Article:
Fisheries and agriculture ministers around the Baltic Sea may have made an important decision at the Council meeting this week. As Commissioner Karmenu Vella pointed out they took a step towards looking at fish like the cod in a broader perspective. They have recognized the importance of environmental interactions. Specifically, they committed to urgently and effectively address the impact on fish stocks of activities such as agriculture and industry, through pollution, eutrophication and habitat degradation.
But their perspective needs to take more consideration that size and age structure of fish stocks are not just related to natural and fishing mortality but also to individual growth. The cod will continue be in a very poor and unproductive state as long as fishing is too intensive and growth meagre, leading to an unprecedented truncated size distribution. The small and uniform sizes of cod means that this former predatory fish will not fulfil its former ecosystem function.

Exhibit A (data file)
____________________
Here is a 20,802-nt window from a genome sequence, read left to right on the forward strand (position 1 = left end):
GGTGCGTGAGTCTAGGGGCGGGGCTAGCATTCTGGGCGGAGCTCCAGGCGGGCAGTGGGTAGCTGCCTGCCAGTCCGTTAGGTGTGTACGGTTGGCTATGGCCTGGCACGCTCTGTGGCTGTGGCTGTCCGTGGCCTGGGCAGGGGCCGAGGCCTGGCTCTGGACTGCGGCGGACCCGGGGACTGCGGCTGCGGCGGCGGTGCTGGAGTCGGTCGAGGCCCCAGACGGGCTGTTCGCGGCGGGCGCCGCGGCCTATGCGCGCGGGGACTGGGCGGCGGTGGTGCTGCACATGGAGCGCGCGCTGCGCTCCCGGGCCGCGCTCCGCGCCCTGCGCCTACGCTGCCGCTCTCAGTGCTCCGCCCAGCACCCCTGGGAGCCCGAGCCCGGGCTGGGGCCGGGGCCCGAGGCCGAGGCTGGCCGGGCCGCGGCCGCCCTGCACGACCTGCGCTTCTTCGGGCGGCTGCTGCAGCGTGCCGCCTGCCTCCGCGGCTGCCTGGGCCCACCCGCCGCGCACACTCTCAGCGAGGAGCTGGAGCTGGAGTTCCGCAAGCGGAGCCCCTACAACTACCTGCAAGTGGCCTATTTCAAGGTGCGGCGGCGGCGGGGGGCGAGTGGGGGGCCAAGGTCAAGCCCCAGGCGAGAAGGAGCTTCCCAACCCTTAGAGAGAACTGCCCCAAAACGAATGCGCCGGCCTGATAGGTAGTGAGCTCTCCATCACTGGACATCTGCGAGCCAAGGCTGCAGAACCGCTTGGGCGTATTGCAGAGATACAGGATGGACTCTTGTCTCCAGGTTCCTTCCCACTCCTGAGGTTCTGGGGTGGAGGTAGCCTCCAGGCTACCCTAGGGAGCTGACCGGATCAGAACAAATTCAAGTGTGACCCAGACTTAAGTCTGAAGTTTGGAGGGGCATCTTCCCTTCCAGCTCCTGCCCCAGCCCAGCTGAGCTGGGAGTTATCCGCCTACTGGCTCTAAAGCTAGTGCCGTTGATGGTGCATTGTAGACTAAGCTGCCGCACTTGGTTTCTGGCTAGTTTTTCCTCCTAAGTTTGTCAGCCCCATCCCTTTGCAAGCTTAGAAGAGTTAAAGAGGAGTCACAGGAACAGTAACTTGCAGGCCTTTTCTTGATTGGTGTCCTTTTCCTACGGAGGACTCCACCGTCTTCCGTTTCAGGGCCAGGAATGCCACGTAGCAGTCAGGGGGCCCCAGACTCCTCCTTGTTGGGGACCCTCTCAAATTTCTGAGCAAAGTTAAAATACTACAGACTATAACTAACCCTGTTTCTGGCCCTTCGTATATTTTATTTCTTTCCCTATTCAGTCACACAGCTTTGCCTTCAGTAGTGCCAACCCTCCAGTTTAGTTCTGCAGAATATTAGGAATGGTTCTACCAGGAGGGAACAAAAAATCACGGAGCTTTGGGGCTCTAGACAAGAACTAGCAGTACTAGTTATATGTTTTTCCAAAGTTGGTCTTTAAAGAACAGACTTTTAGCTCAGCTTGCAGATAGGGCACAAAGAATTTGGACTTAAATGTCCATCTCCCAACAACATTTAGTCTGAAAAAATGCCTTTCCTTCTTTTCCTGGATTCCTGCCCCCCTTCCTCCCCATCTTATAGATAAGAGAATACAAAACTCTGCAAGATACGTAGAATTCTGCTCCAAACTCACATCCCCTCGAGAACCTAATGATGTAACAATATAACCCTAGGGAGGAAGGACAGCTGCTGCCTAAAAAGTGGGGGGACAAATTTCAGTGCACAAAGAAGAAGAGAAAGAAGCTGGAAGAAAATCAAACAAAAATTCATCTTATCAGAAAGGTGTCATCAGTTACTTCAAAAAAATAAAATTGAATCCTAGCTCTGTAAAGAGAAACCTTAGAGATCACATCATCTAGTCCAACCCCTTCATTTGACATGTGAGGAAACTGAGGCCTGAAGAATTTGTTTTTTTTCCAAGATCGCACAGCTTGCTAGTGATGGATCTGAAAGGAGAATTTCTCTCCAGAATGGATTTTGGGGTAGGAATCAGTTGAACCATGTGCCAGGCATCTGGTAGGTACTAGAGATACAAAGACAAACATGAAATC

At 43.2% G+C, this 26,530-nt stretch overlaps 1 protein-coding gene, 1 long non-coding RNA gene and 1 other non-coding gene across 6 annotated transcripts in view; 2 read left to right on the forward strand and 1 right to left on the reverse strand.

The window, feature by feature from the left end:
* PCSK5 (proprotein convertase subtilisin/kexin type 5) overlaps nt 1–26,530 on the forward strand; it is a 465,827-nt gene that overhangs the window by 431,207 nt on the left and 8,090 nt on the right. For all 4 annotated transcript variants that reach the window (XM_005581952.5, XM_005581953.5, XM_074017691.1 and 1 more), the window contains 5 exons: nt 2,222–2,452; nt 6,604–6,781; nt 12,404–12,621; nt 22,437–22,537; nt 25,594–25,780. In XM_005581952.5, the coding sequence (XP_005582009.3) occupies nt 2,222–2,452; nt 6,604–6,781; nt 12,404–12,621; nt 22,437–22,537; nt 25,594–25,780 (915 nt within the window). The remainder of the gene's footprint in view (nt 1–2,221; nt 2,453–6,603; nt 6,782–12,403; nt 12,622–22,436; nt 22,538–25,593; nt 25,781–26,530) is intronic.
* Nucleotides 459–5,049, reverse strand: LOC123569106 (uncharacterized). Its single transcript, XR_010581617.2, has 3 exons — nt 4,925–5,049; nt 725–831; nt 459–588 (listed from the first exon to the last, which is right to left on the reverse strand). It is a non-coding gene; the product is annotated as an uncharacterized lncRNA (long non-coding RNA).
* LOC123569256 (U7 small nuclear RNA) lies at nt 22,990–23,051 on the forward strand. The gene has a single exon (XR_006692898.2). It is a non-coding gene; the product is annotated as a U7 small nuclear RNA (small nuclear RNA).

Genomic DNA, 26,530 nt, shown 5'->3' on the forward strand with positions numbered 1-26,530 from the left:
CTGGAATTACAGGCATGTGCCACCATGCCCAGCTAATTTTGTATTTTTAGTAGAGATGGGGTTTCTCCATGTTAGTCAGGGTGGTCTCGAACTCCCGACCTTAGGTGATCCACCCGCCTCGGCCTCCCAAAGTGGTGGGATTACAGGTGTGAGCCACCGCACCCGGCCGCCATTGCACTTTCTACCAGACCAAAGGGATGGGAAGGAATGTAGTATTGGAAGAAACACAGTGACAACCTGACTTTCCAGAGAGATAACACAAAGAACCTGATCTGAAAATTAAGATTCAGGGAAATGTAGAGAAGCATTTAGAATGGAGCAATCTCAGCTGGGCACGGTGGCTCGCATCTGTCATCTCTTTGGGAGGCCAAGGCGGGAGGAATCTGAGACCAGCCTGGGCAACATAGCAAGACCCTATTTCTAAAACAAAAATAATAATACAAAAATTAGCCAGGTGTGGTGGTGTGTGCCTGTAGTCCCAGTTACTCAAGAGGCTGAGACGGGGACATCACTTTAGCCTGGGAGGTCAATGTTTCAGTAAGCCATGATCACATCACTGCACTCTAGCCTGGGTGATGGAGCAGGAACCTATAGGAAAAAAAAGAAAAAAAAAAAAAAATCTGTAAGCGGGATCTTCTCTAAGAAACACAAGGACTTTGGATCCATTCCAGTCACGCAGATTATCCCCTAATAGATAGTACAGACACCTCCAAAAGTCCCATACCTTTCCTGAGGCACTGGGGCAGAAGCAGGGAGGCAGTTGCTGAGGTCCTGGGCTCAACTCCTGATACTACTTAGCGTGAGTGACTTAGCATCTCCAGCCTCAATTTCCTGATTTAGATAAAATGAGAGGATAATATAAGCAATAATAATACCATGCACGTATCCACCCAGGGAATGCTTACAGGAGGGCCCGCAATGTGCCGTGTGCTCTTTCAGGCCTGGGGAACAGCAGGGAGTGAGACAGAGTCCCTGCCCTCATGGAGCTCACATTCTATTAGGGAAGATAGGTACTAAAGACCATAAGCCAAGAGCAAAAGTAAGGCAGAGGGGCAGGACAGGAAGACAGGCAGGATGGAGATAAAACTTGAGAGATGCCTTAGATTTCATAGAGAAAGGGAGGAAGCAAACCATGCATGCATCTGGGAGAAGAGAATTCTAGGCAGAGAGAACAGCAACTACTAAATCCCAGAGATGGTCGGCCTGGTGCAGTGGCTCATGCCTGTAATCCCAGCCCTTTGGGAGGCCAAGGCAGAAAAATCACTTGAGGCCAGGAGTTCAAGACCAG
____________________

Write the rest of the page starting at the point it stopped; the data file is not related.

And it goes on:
The Ministers, therefore, need to take more account of the basic interactions between different stocks, such as cod and its forage fish herring and sprat. Continued failure to do so will not only delay recovery of the eastern Baltic cod, it increases the risk of a long-term collapse. It also conflicts with the requirement in the Common Fisheries Policy, CFP, to use an ecosystem approach to management.
For some stocks such as cod, sprat and western Baltic herring, ministers have agreed on fishing quotas higher than the Commission had proposed. Some seem to misinterpret the scientific recommendations, focusing too much on numbers and missing important qualifications. Once again, the Ministers have put short-term socio-economic considerations first, and, thereby, jeopardizing a commonly owned natural resource. This year the environment, fishers and local communities will suffer again because of previous short-term thinking.
After the Council meeting, the Baltic region Fisheries Ministers can and should decide on a number of measures to improve the situation of the cod. These should include restrictions on fishing food of the starving cod, in particular sprat, in the regions where the cod congregates.
In a self-critical reflection, scientists should perhaps be clearer in their advice about aspects of fishing management such as when flexibility in the system can be used without being abused (such as exploitation rates).